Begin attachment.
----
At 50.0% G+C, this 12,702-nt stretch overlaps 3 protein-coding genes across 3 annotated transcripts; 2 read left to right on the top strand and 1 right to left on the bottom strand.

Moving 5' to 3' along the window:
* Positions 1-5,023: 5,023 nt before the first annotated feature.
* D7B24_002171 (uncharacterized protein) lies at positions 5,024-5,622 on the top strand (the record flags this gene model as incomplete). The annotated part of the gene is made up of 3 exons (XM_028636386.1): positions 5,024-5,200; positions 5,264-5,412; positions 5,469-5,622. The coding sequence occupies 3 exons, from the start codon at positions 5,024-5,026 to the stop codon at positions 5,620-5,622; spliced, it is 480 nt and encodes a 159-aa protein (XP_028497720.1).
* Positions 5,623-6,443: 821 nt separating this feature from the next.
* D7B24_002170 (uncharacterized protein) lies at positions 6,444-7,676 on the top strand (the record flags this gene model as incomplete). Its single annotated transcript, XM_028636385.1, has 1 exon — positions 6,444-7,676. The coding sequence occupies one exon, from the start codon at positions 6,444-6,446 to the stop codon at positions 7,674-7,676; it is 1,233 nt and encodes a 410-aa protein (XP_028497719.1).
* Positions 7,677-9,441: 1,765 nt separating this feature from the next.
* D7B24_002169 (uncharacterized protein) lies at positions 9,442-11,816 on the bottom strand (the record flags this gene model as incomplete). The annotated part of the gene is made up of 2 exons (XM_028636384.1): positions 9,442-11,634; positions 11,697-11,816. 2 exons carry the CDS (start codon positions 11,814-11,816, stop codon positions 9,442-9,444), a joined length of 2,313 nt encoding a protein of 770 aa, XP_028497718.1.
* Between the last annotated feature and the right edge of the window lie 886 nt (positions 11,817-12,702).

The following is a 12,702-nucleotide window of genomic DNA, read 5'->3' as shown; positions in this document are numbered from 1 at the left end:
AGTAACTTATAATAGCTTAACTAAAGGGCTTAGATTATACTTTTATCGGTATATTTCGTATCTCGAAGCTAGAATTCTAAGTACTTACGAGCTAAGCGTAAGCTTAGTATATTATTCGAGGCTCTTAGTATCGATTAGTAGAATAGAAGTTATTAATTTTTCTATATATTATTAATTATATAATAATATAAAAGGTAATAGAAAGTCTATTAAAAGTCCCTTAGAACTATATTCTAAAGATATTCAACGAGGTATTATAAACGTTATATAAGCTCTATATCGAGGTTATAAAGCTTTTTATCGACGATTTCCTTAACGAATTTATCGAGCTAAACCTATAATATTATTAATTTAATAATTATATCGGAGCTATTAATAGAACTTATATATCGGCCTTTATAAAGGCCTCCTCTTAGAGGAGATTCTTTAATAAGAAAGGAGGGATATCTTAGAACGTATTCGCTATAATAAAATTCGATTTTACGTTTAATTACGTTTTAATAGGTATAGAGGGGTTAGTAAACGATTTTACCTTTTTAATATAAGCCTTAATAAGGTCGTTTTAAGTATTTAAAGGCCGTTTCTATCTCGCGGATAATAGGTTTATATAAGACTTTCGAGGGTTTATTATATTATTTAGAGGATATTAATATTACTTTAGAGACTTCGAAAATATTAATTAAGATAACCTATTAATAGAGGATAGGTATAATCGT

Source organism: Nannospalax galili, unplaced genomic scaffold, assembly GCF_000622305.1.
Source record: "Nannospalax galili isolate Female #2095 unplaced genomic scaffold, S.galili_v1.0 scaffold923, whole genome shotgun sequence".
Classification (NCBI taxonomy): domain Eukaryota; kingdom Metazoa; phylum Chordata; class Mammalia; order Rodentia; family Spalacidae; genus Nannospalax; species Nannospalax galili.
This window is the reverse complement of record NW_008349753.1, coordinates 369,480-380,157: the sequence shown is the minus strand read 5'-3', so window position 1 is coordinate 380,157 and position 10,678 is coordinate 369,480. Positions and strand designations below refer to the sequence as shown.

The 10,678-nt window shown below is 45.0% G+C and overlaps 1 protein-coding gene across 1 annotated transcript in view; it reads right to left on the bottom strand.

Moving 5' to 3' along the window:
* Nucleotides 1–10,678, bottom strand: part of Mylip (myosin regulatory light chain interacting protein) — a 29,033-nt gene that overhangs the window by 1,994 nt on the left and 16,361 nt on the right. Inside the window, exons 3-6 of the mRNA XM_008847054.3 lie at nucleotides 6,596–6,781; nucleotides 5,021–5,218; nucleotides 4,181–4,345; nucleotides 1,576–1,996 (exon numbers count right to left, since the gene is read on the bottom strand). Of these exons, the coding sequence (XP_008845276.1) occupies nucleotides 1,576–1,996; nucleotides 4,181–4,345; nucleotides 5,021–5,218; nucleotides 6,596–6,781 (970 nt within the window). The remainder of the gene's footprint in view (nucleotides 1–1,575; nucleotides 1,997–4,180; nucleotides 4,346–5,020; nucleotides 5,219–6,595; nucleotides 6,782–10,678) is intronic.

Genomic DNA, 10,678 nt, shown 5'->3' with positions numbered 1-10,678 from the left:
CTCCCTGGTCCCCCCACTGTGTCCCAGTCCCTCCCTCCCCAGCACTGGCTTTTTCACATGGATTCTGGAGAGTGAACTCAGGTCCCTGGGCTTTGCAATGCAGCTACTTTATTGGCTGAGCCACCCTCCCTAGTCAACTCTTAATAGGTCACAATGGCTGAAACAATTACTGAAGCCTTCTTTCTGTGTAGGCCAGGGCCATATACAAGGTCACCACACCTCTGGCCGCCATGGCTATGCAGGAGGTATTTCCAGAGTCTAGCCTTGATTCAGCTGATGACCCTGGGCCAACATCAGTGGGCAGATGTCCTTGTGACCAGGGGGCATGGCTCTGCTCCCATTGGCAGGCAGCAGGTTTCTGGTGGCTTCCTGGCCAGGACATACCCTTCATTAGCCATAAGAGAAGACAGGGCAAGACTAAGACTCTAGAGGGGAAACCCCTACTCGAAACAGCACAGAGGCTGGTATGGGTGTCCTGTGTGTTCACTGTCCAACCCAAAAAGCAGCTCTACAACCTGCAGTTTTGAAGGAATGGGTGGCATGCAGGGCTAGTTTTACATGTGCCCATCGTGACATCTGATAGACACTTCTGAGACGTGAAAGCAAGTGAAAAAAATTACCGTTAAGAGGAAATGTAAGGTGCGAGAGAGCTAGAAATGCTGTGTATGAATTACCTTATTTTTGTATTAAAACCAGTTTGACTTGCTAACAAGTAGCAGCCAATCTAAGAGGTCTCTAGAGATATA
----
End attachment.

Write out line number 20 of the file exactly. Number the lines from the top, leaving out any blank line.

CTCCCTGGTCCCCCCACTGTGTCCCAGTCCCTCCCTCCCCAGCACTGGCTTTTTCACATGGATTCTGGAGAGTGAACTCAGGTCCCTGGGCTTTGCAATGCAGCTACTTTATTGGCTGAGCCACCCTCCCTAGTCAACTCTTAATAGGTCACAATGGCTGAAACAATTACTGAAGCCTTCTTTCTGTGTAGGCCAGGGCCATATACAAGGTCACCACACCTCTGGCCGCCATGGCTATGCAGGAGGTATTTCCAGAGTCTAGCCTTGATTCAGCTGATGACCCTGGGCCAACATCAGTGGGCAGATGTCCTTGTGACCAGGGGGCATGGCTCTGCTCCCATTGGCAGGCAGCAGGTTTCTGGTGGCTTCCTGGCCAGGACATACCCTTCATTAGCCATAAGAGAAGACAGGGCAAGACTAAGACTCTAGAGGGGAAACCCCTACTCGAAACAGCACAGAGGCTGGTATGGGTGTCCTGTGTGTTCACTGTCCAACCCAAAAAGCAGCTCTACAACCTGCAGTTTTGAAGGAATGGGTGGCATGCAGGGCTAGTTTTACATGTGCCCATCGTGACATCTGATAGACACTTCTGAGACGTGAAAGCAAGTGAAAAAAATTACCGTTAAGAGGAAATGTAAGGTGCGAGAGAGCTAGAAATGCTGTGTATGAATTACCTTATTTTTGTATTAAAACCAGTTTGACTTGCTAACAAGTAGCAGCCAATCTAAGAGGTCTCTAGAGATATA